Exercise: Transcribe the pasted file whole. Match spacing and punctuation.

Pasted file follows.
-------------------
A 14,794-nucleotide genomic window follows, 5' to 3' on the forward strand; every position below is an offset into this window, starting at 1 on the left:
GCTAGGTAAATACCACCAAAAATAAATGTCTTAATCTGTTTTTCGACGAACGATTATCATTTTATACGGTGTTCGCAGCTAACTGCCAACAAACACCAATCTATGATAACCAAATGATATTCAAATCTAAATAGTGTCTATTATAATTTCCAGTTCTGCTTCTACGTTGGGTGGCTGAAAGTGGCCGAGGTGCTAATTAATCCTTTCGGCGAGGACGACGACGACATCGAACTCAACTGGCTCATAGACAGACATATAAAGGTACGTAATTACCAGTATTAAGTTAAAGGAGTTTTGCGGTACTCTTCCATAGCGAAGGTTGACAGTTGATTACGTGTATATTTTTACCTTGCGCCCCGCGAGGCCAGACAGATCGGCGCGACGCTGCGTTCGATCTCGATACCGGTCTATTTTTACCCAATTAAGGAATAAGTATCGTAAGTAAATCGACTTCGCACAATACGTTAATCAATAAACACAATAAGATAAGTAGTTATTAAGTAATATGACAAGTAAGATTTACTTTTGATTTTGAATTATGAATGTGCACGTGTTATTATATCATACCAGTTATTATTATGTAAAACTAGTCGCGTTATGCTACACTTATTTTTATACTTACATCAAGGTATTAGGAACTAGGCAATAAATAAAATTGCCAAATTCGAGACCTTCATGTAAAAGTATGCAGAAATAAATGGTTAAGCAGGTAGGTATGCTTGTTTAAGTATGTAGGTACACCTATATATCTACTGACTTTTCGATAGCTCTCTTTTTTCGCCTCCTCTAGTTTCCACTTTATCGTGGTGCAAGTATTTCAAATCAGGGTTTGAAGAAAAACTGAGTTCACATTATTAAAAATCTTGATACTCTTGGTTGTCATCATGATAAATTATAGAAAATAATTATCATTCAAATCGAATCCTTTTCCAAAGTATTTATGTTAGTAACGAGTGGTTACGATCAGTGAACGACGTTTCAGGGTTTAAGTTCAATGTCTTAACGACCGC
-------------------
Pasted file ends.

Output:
A 14,794-nucleotide genomic window follows, 5' to 3' on the forward strand; every position below is an offset into this window, starting at 1 on the left:
GCTAGGTAAATACCACCAAAAATAAATGTCTTAATCTGTTTTTCGACGAACGATTATCATTTTATACGGTGTTCGCAGCTAACTGCCAACAAACACCAATCTATGATAACCAAATGATATTCAAATCTAAATAGTGTCTATTATAATTTCCAGTTCTGCTTCTACGTTGGGTGGCTGAAAGTGGCCGAGGTGCTAATTAATCCTTTCGGCGAGGACGACGACGACATCGAACTCAACTGGCTCATAGACAGACATATAAAGGTACGTAATTACCAGTATTAAGTTAAAGGAGTTTTGCGGTACTCTTCCATAGCGAAGGTTGACAGTTGATTACGTGTATATTTTTACCTTGCGCCCCGCGAGGCCAGACAGATCGGCGCGACGCTGCGTTCGATCTCGATACCGGTCTATTTTTACCCAATTAAGGAATAAGTATCGTAAGTAAATCGACTTCGCACAATACGTTAATCAATAAACACAATAAGATAAGTAGTTATTAAGTAATATGACAAGTAAGATTTACTTTTGATTTTGAATTATGAATGTGCACGTGTTATTATATCATACCAGTTATTATTATGTAAAACTAGTCGCGTTATGCTACACTTATTTTTATACTTACATCAAGGTATTAGGAACTAGGCAATAAATAAAATTGCCAAATTCGAGACCTTCATGTAAAAGTATGCAGAAATAAATGGTTAAGCAGGTAGGTATGCTTGTTTAAGTATGTAGGTACACCTATATATCTACTGACTTTTCGATAGCTCTCTTTTTTCGCCTCCTCTAGTTTCCACTTTATCGTGGTGCAAGTATTTCAAATCAGGGTTTGAAGAAAAACTGAGTTCACATTATTAAAAATCTTGATACTCTTGGTTGTCATCATGATAAATTATAGAAAATAATTATCATTCAAATCGAATCCTTTTCCAAAGTATTTATGTTAGTAACGAGTGGTTACGATCAGTGAACGACGTTTCAGGGTTTAAGTTCAATGTCTTAACGACCGC